APTA 2015 Orthopedic Sectional meeting

Posted On: May 30, 2015

I am Dr. David Johnson a chiropractor and physical therapist in Highland Park and Lake Bluff. I am the director of North Shore Spinal and Sports Rehabilitation. I started as a chiropractor in Lake Forest, Il in 1988. I integrated physical therapy into my practice in 1990.

I had the good fortune to attend the 2015 Orthopedic Sectional meeting of the American Physical Therapy Association in Arizona. The conference was attended by about 140 physical therapists.

As the Director of Clinics at North Shore Spinal and Sports Rehabilitation I feel it is important to keep my skill set on the cutting edge. It is also important for me to share the information with the clinicians that work under me so we can deliver the best care to our patients.

There were many fine lectures but of all the lectures I attended I enjoyed two in particular. The first was a lecture by Dr. Tara Jo Manal who lectured on protocols developed at the University of Delaware for the rehabilitation of the Total Knee Arthroplasty (a knee replacement or TKA). What struck me the most about this lecture was how well designed and organized their protocol was with regards to reaching certain clinical milestones in a timely fashion before moving onto the next. She was particularly good at emphasizing what she had seen in practice and sharing how she made it the patient’s responsibility to meet the milestones while she supplied the education for the patient to do so.

Her point on edema was well taken. In her practice she does not allow edema (swelling) to linger, if she sees it she has the patient redouble their efforts at ice and elevation and she makes it the patient’s responsibility to get the swelling down. She has gone as far as telling patients that she will have to put them back on crutches unless they get it under control. This is a technique I will definitely use in my practice. Bravo, Dr. Manal.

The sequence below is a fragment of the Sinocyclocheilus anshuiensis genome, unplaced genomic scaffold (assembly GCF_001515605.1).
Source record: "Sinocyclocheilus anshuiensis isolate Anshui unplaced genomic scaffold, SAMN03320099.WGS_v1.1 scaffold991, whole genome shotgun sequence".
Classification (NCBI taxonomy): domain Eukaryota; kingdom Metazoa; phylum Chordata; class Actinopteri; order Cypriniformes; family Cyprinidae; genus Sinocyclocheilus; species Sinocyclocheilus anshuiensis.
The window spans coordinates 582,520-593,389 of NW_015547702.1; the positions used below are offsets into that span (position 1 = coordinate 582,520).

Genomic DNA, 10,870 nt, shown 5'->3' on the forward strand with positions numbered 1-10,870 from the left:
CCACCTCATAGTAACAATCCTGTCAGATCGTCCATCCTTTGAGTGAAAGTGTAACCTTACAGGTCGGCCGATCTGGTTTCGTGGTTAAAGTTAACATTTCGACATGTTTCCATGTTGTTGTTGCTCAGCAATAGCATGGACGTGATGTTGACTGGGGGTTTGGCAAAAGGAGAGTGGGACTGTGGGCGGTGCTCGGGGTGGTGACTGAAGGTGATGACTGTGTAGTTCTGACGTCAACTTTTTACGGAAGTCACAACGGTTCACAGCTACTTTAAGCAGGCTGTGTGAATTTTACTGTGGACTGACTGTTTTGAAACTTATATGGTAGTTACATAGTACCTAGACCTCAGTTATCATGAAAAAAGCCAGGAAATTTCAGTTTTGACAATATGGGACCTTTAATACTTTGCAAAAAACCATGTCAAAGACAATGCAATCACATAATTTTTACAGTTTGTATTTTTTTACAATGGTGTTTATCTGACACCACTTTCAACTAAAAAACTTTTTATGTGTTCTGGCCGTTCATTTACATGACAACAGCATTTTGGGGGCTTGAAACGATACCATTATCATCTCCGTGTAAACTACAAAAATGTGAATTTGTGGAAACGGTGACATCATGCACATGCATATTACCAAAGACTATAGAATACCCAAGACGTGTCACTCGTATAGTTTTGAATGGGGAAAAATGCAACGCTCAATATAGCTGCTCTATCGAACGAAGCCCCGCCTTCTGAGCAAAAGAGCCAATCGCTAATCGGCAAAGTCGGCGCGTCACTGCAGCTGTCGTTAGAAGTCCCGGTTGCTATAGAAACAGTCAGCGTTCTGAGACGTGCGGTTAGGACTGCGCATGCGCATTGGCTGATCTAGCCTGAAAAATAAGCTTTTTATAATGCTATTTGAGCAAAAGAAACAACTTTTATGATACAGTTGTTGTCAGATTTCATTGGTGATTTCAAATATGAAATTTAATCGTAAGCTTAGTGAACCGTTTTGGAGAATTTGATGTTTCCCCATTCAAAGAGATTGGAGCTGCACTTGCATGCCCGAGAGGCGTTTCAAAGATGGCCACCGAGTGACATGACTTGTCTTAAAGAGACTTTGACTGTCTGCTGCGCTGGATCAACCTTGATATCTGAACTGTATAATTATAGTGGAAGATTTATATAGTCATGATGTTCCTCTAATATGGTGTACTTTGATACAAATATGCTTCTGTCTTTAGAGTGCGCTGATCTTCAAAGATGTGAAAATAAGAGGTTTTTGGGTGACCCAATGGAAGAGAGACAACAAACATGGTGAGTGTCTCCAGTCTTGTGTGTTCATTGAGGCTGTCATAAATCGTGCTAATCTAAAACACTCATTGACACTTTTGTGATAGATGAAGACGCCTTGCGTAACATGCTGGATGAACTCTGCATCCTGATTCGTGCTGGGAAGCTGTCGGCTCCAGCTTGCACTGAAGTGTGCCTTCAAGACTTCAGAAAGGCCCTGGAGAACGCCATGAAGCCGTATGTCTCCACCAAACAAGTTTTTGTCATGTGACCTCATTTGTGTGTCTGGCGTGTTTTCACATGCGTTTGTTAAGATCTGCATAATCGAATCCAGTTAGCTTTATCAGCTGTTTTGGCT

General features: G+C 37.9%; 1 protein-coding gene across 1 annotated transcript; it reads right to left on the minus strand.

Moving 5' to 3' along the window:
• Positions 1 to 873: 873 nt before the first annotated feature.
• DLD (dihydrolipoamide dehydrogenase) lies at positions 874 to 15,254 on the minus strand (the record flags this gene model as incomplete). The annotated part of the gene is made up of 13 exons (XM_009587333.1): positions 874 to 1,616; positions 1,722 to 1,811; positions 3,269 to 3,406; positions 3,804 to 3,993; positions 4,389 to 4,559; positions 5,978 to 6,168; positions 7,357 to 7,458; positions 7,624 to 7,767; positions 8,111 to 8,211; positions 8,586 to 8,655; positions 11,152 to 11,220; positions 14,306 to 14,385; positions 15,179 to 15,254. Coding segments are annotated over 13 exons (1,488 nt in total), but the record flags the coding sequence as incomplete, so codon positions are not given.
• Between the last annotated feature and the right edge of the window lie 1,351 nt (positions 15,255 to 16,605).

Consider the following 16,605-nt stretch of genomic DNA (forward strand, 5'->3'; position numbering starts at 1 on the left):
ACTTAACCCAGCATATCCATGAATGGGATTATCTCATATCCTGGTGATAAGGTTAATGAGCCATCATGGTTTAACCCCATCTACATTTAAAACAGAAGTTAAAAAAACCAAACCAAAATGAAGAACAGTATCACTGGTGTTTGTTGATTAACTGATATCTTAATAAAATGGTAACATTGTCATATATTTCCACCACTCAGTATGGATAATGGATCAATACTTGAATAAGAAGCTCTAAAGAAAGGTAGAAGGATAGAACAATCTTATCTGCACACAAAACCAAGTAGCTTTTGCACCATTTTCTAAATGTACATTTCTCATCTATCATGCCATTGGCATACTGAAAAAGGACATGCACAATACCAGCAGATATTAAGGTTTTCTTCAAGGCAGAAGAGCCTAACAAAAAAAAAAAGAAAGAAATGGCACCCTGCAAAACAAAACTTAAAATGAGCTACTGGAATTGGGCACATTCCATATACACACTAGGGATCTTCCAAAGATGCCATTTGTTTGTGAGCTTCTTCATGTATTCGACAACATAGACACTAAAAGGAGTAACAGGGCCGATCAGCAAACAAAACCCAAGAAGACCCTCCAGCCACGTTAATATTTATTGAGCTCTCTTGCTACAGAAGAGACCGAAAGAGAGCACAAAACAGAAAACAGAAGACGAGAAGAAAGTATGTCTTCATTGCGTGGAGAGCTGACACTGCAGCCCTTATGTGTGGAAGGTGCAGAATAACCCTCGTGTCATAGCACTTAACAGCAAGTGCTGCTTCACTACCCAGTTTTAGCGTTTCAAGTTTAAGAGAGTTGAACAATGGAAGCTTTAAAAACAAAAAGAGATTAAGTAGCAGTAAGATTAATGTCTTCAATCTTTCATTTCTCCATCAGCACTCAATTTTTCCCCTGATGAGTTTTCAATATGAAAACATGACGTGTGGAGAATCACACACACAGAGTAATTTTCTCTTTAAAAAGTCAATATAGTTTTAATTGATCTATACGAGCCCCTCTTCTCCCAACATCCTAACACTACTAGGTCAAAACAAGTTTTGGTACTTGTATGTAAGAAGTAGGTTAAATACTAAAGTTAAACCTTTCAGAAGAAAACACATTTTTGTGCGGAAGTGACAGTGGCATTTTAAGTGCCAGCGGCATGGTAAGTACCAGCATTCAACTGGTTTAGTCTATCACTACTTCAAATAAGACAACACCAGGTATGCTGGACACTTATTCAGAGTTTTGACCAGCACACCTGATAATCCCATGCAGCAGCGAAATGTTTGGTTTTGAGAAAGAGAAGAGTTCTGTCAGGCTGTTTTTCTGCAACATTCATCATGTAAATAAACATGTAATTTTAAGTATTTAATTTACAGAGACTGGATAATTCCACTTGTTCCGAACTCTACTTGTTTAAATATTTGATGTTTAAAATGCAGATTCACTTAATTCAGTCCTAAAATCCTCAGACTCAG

The other lecture I particularly enjoyed was one done by Dr. Drew Van Boerum an orthopedic surgeon who’s practice is specialized in the foot and ankle. He reviewed trauma and the surgical approach to managing it. What I found most useful was when he took us through his examination palpating structures in the foot. Having examined hundreds of feet myself, it was interesting to see someone with a very similar approach to mine with regard to palpation. As a chiropractor and physical therapist I am always astounded at doctors that don’t actually touch what they are examining. To me this is an obvious approach. I really appreciated Dr. Van Boerum’s systematic approach to palpation.

There were many more good lectures, but these were the two I felt I gained the most out of. I have attended many lectures in my career and I still get something out of just about everyone I attend. Life long learning is a way of life for me and I am forever grateful to all of the teachers who have enriched my experience along the way

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